San José, Costa Rica, since 1956

Hanukkah: A Time to Celebrate a Miracle

One of the world’s most joyous holidays begins this weekend.Hanukkah, sometimes referred to as the Festival of Lights, starts tomorrow. (Technically, like all Jewish holidays, it gets under way at sunset the night before, so make that tonight.) The celebration lasts eight days and falls anywhere from late November to early January in the secular calendar, but a solidly December schedule, as occurs this year, is most common.

The holiday commemorates the victory by the Jewish Maccabeean army over Greek occupiers, and the subsequent rededication of the Temple in Jerusalem in 165 B.C. following its desecration by the invaders.

Oil plays an important role in Hanukkah: Just a scant amount of clean oil was to be found in the temple to light the eight-candled menorah for the rededication ceremonies, but, miraculously, it burned for eight days.

“The celebration follows the admonition of pirsuma nisa, ‘to publicize the miracle,’” explains Rabbi Hersch Spalter of San José’s Chabad Lubavitch congregation.

And publicize Costa Rica’s Jewish community does, with menorah displays large and small. The distinctive candelabrum, Hanukkah’s most recognizable symbol, has even found its way into shopping malls in the metropolitan area – Terramall and Mall San Pedro, east of San José, and Multiplaza mall, in the western suburb of Escazú, have all installed menorahs – amid the other holiday decorations.

For more about Hanukkah, The Tico Times decided to turn to the experts, the students at the HebrewDay School in the western San José district of Rohrmoser. Excerpts:

“We light the candles of the menorah. One, two, three, four, five, six, seven, eight candles.”

–Abraham and Itzjac Lechtman,


“There are eight candles because there are eight days of Hanukkah. There’s another name for the menorah. It’s called a hanukkiah.”

–Yarden Dadi, kindergarten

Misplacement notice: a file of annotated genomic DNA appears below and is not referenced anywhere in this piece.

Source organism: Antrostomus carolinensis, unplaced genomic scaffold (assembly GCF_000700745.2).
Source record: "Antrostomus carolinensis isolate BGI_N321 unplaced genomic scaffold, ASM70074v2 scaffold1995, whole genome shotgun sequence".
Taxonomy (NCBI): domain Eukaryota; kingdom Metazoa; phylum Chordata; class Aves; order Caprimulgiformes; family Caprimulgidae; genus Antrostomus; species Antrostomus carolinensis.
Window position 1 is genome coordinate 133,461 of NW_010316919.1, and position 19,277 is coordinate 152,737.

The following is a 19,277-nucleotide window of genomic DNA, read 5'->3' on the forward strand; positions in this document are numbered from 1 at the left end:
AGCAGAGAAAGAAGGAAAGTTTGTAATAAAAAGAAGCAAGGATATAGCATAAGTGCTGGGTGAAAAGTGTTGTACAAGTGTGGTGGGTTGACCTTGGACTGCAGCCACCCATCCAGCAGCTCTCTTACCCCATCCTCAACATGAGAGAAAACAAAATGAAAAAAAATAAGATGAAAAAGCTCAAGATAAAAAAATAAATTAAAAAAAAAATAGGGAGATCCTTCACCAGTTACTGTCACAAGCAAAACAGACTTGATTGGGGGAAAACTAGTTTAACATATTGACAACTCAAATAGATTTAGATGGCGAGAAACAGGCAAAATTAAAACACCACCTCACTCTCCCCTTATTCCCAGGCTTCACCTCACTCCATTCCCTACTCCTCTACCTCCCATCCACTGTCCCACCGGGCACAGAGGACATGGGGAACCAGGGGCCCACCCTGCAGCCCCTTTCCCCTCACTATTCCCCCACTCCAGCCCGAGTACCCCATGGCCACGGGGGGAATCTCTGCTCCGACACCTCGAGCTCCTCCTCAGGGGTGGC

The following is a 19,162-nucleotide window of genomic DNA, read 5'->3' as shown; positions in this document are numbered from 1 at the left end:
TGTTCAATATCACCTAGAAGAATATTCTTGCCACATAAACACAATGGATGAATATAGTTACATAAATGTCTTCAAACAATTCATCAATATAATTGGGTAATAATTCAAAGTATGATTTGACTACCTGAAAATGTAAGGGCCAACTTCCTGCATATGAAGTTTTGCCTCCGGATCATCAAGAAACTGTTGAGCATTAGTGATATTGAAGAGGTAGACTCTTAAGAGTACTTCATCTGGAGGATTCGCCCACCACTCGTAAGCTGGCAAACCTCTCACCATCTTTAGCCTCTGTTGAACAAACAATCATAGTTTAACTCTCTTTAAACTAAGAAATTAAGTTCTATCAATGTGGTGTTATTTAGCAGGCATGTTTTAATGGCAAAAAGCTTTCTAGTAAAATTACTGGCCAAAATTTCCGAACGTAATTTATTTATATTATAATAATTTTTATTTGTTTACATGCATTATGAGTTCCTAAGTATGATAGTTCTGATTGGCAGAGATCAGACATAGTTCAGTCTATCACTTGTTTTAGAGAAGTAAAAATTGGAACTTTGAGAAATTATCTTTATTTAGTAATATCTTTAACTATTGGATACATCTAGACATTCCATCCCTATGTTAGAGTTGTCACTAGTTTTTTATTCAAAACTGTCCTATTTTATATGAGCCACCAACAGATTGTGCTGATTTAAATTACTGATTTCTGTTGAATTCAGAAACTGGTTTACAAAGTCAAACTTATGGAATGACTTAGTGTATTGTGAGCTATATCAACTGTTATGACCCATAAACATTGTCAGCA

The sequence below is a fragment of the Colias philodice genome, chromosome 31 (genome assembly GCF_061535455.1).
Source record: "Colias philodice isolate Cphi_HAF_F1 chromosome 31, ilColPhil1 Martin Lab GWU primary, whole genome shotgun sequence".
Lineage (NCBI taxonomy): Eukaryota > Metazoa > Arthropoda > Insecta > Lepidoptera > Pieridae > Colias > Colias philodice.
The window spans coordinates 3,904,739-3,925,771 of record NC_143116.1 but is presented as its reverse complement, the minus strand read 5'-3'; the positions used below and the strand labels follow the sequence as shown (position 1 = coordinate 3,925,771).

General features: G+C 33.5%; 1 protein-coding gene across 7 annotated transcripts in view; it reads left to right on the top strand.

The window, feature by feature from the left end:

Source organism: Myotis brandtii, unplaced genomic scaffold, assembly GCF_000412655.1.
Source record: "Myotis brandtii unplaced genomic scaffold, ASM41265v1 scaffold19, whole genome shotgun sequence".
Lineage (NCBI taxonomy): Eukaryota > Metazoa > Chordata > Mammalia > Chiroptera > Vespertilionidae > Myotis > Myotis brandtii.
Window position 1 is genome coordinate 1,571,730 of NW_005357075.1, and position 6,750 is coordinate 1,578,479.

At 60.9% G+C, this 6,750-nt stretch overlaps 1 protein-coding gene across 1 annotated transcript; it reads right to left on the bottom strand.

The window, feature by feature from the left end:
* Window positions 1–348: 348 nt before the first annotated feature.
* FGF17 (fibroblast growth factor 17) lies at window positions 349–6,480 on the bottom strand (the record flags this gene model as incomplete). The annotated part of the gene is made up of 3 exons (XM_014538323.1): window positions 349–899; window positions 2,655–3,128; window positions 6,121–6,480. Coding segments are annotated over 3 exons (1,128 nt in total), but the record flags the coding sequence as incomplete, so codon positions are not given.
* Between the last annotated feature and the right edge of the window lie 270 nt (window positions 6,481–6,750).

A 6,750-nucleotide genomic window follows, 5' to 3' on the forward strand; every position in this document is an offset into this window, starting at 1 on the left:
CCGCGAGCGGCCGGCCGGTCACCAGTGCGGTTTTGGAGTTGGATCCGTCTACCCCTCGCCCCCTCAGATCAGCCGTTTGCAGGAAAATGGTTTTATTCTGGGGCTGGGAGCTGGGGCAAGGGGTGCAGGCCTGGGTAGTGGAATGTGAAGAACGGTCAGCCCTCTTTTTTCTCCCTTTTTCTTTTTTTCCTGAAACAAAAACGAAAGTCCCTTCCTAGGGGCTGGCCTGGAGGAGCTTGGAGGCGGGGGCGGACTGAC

“When the Greeks came into the temple, they brought pigs, and took out the lamps, but afterwards there was only one little bottle of oil. But it was a miracle. The oil lasted for eight days.”

–Leah Fainzilber, 2nd grade

“The Jews beat the Greeks in the war. A miracle happened. There was only one bottle of clean oil. It was supposed to last a few hours, but it lasted for eight days instead.”

–Eden Dadi, 4th grade

“When we light the menorah, we start from the right. We light one. Then the second day, we light the second one.”

–Shterna Spalter, 2nd grade

“There’s a big menorah at La Sabana. They light it. There was no more oil in the temple, but they found a little and it lasted for eight days instead of one day. I like to go to the malls. They have menorahs there, too.”

–Gitel Spalter, kindergarten

“The day when we go to the menorah of La Sabana, it’s a very fun and exciting day. We all come and feel the joyfulness of Hanukkah. We have raffles, games, activities, food and, for sure, we get to see how to light the menorah. Bring your family and friends, so we all have fun and understand the meaning of Hanukkah.We hope to see you.”

–Isaac Unger, 6th grade

“They only found a little bit of oil, but it lasted for eight days.”

–Penina Sason, 4th Grade

“Everyone, go to Sabana.”

–Sigal Wigoda, kindergarten

“On Hanukkah, we play dreidel. Dreidels are spinning tops. They have triangular bottoms and a cube for a body. On top there is a small stick. On each side of the cube is a Hebrew letter. The letters stand for ‘A great miracle happened there.’ The Greeks tried to catch the Jews studying the Bible, and whenever they came into a Jewish house, the children would put away their scrolls, and started to play dreidel. This way the Greeks were fooled. Dreidels are a very fun way to remember one of the miracles of Hanukkah.”

–Mayan Lawent, 6th grade

“I’m not very good at the dreidel. When the Greeks wanted to chase us, we played the dreidel instead.”

–Abraham Sason, 2nd grade

“I like to play dreidel. I’m very good at it. I know a lot of Hanukkah songs, too. I light the candles of the menorah.”

–Daniel Dadi, 2nd grade

Latkes (potato pancakes cooked in oil) are to remember that there was no more oil. I eat a lot of them at Hanukkah.”

–Elhazar Sason, 1st grade

“Hanukkah means, ‘They rested.’ The Maccabees rested after they won the war.”

–Meir Fainzilber, 4th grade

“The Jews were learning the Bible. The Greeks said, ‘You can’t learn anymore or observe the commandments,’ so they started burning the Bibles, but the Jews won the war with the Greeks.”

–Moshe Spalter, 4th grade

(Thanks to Chana Spalter and the teachers at the HebrewDay School.)


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